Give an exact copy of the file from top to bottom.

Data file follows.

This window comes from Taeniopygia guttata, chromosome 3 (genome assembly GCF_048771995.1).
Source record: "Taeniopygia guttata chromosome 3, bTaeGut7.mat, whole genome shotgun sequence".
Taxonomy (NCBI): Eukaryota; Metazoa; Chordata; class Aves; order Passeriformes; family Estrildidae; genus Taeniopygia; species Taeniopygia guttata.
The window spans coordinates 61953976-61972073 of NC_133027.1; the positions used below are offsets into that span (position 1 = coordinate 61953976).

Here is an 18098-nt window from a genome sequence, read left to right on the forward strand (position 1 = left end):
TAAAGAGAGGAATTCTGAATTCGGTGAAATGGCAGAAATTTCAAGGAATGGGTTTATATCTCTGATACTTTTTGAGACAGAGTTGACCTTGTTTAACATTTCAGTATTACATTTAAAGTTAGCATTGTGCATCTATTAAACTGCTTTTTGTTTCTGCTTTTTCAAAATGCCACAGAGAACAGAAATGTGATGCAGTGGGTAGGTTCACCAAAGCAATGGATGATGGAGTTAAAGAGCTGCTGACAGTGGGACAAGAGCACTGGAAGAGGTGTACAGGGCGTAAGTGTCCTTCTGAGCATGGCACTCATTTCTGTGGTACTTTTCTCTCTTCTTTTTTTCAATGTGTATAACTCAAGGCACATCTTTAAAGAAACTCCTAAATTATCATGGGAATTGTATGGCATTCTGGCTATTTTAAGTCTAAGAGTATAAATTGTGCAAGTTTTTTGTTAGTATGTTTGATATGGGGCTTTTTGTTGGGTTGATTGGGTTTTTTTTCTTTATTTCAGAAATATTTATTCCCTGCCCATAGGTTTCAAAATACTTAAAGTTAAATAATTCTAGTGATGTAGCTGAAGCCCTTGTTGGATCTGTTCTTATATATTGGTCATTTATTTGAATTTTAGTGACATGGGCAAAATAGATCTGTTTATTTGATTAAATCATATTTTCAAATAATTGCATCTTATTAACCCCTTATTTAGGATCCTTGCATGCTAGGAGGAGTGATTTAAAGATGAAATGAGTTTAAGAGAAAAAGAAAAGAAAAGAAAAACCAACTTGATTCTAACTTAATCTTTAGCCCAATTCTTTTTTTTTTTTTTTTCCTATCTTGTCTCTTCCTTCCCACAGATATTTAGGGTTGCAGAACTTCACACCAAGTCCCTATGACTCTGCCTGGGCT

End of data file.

This window comes from Taeniopygia guttata, chromosome 3 (genome assembly GCF_048771995.1).
Source record: "Taeniopygia guttata chromosome 3, bTaeGut7.mat, whole genome shotgun sequence".
Taxonomy (NCBI): Eukaryota; Metazoa; Chordata; class Aves; order Passeriformes; family Estrildidae; genus Taeniopygia; species Taeniopygia guttata.
The window spans coordinates 61953976-61972073 of NC_133027.1; the positions used below are offsets into that span (position 1 = coordinate 61953976).

Here is an 18098-nt window from a genome sequence, read left to right on the forward strand (position 1 = left end):
TAAAGAGAGGAATTCTGAATTCGGTGAAATGGCAGAAATTTCAAGGAATGGGTTTATATCTCTGATACTTTTTGAGACAGAGTTGACCTTGTTTAACATTTCAGTATTACATTTAAAGTTAGCATTGTGCATCTATTAAACTGCTTTTTGTTTCTGCTTTTTCAAAATGCCACAGAGAACAGAAATGTGATGCAGTGGGTAGGTTCACCAAAGCAATGGATGATGGAGTTAAAGAGCTGCTGACAGTGGGACAAGAGCACTGGAAGAGGTGTACAGGGCGTAAGTGTCCTTCTGAGCATGGCACTCATTTCTGTGGTACTTTTCTCTCTTCTTTTTTTCAATGTGTATAACTCAAGGCACATCTTTAAAGAAACTCCTAAATTATCATGGGAATTGTATGGCATTCTGGCTATTTTAAGTCTAAGAGTATAAATTGTGCAAGTTTTTTGTTAGTATGTTTGATATGGGGCTTTTTGTTGGGTTGATTGGGTTTTTTTTCTTTATTTCAGAAATATTTATTCCCTGCCCATAGGTTTCAAAATACTTAAAGTTAAATAATTCTAGTGATGTAGCTGAAGCCCTTGTTGGATCTGTTCTTATATATTGGTCATTTATTTGAATTTTAGTGACATGGGCAAAATAGATCTGTTTATTTGATTAAATCATATTTTCAAATAATTGCATCTTATTAACCCCTTATTTAGGATCCTTGCATGCTAGGAGGAGTGATTTAAAGATGAAATGAGTTTAAGAGAAAAAGAAAAGAAAAGAAAAACCAACTTGATTCTAACTTAATCTTTAGCCCAATTCTTTTTTTTTTTTTTTTCCTATCTTGTCTCTTCCTTCCCACAGATATTTAGGGTTGCAGAACTTCACACCAAGTCCCTATGACTCTGCCTGGGCT